Image of Public Service: Working Together for America: The Coalition for Effective Change Celebrates Its 15th Anniversary by Sharing New Opportunities for Management and Labor to Collaborate on Improving Civil Service Performance

Article excerpt

The Coalition for Effective Change (CEC), which is made up of 34 organizations with a combined membership of more than 600,000, celebrated its 15th anniversary on June 22, 2009. The CEC came together in 1993 to provide a voice for executives, managers, and professionals in programs to reform the federal government. Policy papers developed by CEC are available on its website (www.effective-change.org).

The 15th anniversary was celebrated with a forum in which management and federal employee labor organizations collaborated on how to improve civil service performance. The forum was organized by Joe Mancias of the Executive Networking Forum. The event began with CEC Chairperson Roz Kleeman noting that the CEC is unique in having lasted 15 years.

Kleeman also noted that a major accomplishment of CEC was helping to persuade the U.S. Office of Personnel Management (OPM) to confirm in Part 251 of Title 5, Code of Federal Regulations that management organizations have the right to meet with agency management. Some agencies have been slow to recognize this, and CEC continues to encourage OPM to periodically remind agencies of this expectation.

In 1993, management and professional organizations wanted to ensure that their views would be heard as well. John Sturdivant, then president of the American Federation of Government Employees (AFGE), agreed that management organizations would have to organize to be heard, and he supported their addition to the new National Partnership Council (NPC). Both the Senior Executives Association (SEA) and the Federal Managers Association (FMA) were given seats on the NPC as representatives for all management and professional organizations.

The Stars are Coming Together ... to Reform the Civil Service

The current OPM Director, John Berry, delivered the keynote address at 15th anniversary celebration and heartily endorsed CEC and labor organizations for working together to improve the civil service.

He said that a new executive order on labor-management partnerships would be forthcoming soon and declared, "The stars are coming together to give us an opportunity to make the first significant reform since passage of the Civil Service Reform Act of 1979."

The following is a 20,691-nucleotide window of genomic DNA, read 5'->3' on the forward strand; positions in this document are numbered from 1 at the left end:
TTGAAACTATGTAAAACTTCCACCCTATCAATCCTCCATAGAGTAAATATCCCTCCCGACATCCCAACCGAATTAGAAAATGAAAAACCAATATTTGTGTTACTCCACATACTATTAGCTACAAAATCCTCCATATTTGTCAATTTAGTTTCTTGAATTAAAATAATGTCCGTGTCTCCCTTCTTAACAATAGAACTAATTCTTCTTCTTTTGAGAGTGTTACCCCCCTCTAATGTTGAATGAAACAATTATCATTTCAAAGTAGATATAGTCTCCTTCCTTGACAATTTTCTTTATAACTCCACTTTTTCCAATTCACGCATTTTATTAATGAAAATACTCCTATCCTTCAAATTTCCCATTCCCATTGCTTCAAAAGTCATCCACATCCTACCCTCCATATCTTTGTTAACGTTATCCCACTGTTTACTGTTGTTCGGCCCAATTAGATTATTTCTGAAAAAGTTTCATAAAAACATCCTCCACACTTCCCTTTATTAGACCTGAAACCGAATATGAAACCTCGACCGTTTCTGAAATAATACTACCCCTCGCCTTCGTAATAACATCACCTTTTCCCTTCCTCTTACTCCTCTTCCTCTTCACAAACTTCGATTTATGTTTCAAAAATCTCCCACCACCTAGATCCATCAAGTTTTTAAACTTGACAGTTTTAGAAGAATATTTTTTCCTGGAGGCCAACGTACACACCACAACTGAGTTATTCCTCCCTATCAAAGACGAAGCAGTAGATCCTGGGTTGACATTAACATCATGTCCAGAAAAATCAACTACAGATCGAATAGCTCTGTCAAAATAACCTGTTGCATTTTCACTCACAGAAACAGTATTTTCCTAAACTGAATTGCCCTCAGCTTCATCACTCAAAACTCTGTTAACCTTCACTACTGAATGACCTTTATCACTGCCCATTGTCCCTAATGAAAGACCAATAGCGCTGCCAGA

He noted that the President and the Congress both support good government initiatives and described public service as something worthy of the public's support. "Government," he said, "is doing a great job, but many employees will be retiring and we need to hire more good people."

In the near future, Berry pledged to recreate an SES office at OPM to work on executive issues. He called for reform of the General Schedule--the more than 50-year-old pay and classification system that no longer covers half of the workforce and has failed to close the pay gap with the private sector.

Berry also called for a renewed emphasis on training for federal employees and indicated agencies need to work with OPM to simplify and speed up the hiring process--specifically dropping the use of lengthy knowledge, skill, and ability essays and substituting the use of resumes, as is done in the private sector.

He added that he is working together with the U.S. Office of Management and Budget (OMB) on these hiring initiatives, which were described in the June 11, 2009, Memorandum for Heads of Departments and Agencies M-09-20. Berry confirmed his support for hiring initiatives in his own June 18, 2009, Memorandum for Heads of Departments and Agencies.

Berry asked for CEC and labor support for OPM's long- and short-term initiatives, particularly the development of an effective pay-for-performance system. He wants to bring together the best and the brightest people in a conference September 2009 to address how the federal government can become a model employer.

The conference will be co-chaired by former Maryland Senator Paul Sarbanes; Laszlo Bock, vice president for People Operations at Google; and David Elwood, dean of the Kennedy School of Government at Harvard. …